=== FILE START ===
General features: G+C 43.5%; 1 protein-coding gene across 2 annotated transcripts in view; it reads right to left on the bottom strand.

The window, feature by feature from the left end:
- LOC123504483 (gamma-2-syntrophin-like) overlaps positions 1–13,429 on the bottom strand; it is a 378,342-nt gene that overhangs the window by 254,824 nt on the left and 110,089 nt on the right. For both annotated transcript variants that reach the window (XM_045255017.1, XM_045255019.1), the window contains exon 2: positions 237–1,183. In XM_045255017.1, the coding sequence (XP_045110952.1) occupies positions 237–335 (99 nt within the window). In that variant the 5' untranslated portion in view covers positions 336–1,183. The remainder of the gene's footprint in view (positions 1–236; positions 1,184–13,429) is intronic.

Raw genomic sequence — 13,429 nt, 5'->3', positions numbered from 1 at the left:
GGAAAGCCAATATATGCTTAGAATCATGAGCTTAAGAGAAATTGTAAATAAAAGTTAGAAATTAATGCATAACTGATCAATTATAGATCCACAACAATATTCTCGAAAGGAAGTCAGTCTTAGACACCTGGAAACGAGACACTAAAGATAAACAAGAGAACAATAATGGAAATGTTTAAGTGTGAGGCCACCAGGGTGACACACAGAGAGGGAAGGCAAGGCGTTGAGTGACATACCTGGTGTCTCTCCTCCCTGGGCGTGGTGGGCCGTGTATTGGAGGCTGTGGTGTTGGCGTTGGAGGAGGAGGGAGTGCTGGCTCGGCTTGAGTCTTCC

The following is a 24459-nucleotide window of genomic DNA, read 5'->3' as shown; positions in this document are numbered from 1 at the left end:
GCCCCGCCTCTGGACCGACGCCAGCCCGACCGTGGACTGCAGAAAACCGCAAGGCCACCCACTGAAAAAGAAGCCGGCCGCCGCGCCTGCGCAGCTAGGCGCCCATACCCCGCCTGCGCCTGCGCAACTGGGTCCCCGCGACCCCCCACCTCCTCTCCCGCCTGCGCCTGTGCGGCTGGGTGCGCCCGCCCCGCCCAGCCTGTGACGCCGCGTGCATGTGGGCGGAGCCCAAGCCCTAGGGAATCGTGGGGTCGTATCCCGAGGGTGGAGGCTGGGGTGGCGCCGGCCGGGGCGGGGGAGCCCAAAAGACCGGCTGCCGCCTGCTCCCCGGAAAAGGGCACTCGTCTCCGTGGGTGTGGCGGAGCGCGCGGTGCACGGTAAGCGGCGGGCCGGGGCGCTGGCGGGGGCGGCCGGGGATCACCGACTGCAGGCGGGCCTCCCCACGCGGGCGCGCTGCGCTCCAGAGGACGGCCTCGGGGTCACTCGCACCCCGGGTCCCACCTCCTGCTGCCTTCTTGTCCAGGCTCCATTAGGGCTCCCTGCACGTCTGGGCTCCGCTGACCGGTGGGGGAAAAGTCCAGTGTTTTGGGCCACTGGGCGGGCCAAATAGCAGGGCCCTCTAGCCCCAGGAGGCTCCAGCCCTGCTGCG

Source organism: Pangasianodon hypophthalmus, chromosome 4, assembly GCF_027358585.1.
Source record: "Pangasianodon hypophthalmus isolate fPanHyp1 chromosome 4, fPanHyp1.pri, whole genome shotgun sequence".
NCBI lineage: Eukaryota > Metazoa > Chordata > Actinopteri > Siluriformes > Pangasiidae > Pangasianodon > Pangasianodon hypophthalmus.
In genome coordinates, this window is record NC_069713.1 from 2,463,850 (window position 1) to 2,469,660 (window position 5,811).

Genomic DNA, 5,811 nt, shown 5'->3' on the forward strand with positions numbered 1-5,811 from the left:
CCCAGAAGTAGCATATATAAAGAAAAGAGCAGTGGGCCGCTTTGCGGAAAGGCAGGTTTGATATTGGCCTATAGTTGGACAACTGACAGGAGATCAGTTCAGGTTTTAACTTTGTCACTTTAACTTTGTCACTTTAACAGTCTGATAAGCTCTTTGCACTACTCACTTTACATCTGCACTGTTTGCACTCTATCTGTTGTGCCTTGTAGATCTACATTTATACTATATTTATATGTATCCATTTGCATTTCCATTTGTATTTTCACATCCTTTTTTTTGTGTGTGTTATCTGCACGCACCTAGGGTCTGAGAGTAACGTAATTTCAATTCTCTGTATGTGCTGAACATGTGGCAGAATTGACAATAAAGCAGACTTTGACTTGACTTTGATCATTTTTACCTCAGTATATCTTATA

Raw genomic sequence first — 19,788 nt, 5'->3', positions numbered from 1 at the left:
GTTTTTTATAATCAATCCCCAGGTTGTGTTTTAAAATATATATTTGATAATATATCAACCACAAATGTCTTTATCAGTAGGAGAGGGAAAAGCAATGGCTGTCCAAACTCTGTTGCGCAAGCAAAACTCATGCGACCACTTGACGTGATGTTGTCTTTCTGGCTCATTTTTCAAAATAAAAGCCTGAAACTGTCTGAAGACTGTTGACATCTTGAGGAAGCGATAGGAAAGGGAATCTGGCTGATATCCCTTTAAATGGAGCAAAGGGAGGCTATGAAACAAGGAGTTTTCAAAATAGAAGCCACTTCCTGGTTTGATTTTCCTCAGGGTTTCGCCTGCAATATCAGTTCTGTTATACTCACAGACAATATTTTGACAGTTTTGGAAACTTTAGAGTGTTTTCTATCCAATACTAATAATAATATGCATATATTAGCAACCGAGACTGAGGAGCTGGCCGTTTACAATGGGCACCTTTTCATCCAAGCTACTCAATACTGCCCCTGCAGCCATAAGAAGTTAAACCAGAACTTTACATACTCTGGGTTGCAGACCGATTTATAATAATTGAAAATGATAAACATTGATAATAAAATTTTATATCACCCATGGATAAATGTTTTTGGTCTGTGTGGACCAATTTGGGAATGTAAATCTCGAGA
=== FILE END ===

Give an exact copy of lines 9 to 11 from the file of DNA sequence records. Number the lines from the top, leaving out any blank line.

Source record: "Pangasianodon hypophthalmus isolate fPanHyp1 chromosome 4, fPanHyp1.pri, whole genome shotgun sequence".
NCBI lineage: Eukaryota > Metazoa > Chordata > Actinopteri > Siluriformes > Pangasiidae > Pangasianodon > Pangasianodon hypophthalmus.
In genome coordinates, this window is record NC_069713.1 from 2,463,850 (window position 1) to 2,469,660 (window position 5,811).